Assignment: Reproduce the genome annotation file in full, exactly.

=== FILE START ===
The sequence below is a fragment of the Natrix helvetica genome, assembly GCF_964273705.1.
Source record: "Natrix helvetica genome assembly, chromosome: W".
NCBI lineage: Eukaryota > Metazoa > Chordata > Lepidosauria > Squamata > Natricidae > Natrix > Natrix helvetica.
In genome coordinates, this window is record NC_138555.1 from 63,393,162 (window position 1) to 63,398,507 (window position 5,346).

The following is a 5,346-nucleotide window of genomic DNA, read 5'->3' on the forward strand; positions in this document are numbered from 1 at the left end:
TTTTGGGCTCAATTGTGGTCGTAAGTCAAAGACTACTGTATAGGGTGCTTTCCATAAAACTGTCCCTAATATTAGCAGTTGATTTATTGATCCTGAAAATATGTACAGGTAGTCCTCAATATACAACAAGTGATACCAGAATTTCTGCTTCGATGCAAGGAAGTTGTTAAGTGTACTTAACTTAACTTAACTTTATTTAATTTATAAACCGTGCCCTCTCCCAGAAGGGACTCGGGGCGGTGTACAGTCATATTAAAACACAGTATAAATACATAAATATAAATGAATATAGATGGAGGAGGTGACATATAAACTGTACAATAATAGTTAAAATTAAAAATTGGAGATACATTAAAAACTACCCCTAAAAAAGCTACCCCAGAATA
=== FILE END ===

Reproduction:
The sequence below is a fragment of the Natrix helvetica genome, assembly GCF_964273705.1.
Source record: "Natrix helvetica genome assembly, chromosome: W".
NCBI lineage: Eukaryota > Metazoa > Chordata > Lepidosauria > Squamata > Natricidae > Natrix > Natrix helvetica.
In genome coordinates, this window is record NC_138555.1 from 63,393,162 (window position 1) to 63,398,507 (window position 5,346).

The following is a 5,346-nucleotide window of genomic DNA, read 5'->3' on the forward strand; positions in this document are numbered from 1 at the left end:
TTTTGGGCTCAATTGTGGTCGTAAGTCAAAGACTACTGTATAGGGTGCTTTCCATAAAACTGTCCCTAATATTAGCAGTTGATTTATTGATCCTGAAAATATGTACAGGTAGTCCTCAATATACAACAAGTGATACCAGAATTTCTGCTTCGATGCAAGGAAGTTGTTAAGTGTACTTAACTTAACTTAACTTTATTTAATTTATAAACCGTGCCCTCTCCCAGAAGGGACTCGGGGCGGTGTACAGTCATATTAAAACACAGTATAAATACATAAATATAAATGAATATAGATGGAGGAGGTGACATATAAACTGTACAATAATAGTTAAAATTAAAAATTGGAGATACATTAAAAACTACCCCTAAAAAAGCTACCCCAGAATA